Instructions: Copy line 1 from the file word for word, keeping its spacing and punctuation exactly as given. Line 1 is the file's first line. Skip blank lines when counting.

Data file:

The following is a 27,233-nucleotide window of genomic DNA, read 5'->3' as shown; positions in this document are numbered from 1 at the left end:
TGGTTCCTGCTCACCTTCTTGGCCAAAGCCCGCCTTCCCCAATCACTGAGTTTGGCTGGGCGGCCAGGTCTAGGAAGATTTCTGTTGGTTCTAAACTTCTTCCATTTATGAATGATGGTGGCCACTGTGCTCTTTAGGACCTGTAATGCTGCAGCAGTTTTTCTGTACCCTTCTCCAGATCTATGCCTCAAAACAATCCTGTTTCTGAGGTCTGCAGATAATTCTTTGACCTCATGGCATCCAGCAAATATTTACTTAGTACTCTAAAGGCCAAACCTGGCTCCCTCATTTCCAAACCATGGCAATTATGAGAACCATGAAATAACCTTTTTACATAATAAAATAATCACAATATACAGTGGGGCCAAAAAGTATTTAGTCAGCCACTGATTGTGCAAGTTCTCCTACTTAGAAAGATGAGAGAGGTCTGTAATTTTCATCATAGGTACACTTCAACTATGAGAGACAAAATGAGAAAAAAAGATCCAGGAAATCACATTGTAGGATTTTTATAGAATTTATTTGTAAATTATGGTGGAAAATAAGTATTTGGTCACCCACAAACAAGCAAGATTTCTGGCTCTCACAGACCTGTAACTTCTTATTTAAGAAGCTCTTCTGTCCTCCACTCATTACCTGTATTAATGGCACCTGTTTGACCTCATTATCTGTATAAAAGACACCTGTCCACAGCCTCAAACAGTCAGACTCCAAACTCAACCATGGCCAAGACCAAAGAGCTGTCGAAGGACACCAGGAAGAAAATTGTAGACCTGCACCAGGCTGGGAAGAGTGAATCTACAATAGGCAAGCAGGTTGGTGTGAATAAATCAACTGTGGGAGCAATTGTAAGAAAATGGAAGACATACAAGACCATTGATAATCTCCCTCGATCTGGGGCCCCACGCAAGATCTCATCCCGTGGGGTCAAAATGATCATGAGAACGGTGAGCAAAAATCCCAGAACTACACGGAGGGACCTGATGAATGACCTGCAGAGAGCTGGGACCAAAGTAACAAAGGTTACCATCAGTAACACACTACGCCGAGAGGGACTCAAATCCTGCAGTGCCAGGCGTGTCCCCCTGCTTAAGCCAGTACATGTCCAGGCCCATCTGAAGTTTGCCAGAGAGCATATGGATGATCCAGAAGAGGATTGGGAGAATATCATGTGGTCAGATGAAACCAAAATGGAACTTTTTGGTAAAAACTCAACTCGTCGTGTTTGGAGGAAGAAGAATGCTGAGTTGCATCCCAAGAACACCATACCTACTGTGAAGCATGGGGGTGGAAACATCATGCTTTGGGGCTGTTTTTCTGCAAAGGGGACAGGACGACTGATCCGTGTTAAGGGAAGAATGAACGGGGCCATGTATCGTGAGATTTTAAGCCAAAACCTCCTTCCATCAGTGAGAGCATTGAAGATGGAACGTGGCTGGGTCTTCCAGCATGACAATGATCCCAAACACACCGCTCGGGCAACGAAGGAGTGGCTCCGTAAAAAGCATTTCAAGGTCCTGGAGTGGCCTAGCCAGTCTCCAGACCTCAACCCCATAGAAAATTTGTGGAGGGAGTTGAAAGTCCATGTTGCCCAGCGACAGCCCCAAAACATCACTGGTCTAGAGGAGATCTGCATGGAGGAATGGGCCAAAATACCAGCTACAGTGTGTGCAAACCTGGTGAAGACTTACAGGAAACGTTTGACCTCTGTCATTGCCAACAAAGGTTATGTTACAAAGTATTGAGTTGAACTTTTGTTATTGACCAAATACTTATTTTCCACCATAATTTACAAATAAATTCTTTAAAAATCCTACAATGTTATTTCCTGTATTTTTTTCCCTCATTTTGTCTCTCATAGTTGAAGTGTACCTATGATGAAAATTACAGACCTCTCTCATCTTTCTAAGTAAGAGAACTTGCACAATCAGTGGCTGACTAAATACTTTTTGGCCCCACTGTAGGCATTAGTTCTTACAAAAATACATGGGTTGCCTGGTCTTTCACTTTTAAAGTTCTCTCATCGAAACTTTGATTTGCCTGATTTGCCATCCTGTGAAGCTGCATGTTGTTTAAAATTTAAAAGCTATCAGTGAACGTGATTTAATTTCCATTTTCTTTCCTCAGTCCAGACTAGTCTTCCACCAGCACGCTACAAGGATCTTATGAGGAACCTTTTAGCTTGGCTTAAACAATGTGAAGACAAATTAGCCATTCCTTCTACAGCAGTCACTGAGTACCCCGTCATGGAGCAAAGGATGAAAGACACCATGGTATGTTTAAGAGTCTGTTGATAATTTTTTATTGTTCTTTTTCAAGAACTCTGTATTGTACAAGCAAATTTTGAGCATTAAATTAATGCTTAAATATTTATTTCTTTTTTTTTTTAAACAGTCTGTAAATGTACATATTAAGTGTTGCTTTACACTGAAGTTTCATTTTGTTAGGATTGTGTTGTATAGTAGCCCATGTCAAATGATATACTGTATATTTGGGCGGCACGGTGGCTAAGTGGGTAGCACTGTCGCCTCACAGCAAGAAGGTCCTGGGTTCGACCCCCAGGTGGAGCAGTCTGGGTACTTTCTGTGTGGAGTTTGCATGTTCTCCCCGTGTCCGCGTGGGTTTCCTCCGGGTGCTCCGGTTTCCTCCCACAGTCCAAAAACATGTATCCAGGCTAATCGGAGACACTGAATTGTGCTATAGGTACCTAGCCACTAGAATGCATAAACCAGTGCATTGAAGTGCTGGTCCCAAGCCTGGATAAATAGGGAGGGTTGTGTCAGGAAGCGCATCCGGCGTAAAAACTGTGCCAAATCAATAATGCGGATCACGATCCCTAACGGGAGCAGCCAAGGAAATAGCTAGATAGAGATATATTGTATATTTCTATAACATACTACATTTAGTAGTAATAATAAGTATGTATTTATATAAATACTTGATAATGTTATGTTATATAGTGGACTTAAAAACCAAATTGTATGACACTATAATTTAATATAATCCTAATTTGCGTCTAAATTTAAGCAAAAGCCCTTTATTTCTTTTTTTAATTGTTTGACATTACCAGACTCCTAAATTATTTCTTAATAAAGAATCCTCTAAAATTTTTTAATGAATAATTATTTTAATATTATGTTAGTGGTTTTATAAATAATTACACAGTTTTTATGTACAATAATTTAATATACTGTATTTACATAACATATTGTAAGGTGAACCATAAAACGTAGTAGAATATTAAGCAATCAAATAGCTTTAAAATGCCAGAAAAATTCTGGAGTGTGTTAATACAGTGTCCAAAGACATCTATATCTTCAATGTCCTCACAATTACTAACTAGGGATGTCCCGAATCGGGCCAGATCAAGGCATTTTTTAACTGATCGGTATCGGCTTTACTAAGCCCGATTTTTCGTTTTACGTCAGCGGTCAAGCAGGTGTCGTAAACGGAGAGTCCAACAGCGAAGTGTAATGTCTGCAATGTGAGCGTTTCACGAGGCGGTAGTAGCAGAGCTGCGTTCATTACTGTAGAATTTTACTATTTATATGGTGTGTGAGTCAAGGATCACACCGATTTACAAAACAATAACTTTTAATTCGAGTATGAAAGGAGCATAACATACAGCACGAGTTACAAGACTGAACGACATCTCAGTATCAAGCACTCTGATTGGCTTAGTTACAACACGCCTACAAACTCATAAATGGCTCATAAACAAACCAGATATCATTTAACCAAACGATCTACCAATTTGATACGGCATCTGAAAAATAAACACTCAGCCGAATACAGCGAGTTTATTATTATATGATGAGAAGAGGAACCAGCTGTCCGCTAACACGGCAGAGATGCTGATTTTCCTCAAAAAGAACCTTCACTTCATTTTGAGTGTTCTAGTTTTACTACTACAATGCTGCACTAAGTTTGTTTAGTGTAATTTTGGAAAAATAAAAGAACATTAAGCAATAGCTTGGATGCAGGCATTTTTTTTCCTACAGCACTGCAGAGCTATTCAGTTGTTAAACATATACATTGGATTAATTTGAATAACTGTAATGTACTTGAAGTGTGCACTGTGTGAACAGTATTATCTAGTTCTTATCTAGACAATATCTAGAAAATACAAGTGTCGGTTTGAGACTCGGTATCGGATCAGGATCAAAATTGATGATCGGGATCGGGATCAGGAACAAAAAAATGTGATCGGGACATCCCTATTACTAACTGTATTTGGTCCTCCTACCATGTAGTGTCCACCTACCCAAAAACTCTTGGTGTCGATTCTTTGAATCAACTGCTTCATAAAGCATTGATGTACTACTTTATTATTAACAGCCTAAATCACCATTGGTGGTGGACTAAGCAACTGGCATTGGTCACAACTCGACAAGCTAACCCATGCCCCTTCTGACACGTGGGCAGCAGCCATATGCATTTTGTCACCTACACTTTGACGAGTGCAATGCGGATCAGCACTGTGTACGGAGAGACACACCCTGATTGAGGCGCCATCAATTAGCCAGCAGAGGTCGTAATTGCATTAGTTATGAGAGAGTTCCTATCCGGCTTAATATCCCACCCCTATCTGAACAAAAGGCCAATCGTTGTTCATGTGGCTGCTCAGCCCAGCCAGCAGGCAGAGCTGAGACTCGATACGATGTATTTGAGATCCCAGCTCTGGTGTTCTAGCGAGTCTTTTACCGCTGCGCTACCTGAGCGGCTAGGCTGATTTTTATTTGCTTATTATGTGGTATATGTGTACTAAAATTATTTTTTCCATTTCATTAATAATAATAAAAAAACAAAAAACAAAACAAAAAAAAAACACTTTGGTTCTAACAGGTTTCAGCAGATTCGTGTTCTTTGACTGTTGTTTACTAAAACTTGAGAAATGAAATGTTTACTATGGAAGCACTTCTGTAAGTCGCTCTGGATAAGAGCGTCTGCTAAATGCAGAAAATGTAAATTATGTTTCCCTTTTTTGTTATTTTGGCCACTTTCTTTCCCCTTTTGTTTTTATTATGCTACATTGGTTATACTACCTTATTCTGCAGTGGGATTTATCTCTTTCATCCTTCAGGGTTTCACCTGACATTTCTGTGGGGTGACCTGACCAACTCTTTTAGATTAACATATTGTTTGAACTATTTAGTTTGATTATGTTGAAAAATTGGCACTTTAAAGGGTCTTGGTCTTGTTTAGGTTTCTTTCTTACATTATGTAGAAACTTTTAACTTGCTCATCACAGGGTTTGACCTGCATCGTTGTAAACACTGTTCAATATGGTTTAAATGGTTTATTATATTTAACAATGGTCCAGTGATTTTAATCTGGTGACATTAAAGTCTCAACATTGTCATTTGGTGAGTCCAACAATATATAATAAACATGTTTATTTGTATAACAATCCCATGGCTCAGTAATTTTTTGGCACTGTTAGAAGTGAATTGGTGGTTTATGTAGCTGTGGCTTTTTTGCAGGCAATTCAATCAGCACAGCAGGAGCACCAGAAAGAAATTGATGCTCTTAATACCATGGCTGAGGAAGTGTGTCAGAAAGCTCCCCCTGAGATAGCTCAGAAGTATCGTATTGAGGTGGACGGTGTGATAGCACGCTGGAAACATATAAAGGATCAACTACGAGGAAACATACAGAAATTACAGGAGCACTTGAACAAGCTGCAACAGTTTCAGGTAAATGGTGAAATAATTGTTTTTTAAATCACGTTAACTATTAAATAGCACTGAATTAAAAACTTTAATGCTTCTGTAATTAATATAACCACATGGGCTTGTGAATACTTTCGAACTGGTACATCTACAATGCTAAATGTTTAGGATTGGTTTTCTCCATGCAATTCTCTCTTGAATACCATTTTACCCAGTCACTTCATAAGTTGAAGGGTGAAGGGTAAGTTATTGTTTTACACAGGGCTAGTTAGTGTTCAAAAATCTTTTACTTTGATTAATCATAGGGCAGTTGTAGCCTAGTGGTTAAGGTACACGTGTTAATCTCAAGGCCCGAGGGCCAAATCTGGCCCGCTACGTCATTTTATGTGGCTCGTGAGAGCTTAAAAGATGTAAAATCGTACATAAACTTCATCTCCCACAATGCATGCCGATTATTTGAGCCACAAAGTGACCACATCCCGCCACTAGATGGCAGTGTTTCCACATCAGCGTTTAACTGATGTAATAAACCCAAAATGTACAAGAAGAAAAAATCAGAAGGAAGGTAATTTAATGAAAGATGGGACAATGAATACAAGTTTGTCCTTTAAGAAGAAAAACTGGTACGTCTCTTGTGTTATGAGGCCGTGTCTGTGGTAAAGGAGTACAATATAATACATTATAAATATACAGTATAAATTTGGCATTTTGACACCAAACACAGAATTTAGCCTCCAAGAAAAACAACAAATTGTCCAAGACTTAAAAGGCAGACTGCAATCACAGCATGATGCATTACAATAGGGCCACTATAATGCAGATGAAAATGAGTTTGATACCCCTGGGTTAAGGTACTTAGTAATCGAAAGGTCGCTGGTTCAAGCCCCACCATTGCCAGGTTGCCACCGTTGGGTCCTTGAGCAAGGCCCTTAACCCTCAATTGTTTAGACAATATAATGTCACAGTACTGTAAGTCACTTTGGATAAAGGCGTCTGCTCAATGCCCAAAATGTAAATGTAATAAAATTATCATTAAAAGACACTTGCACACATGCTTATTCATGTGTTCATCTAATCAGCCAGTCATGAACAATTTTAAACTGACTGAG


The following is a 27,233-nucleotide window of genomic DNA, read 5'->3' as shown; positions in this document are numbered from 1 at the left end: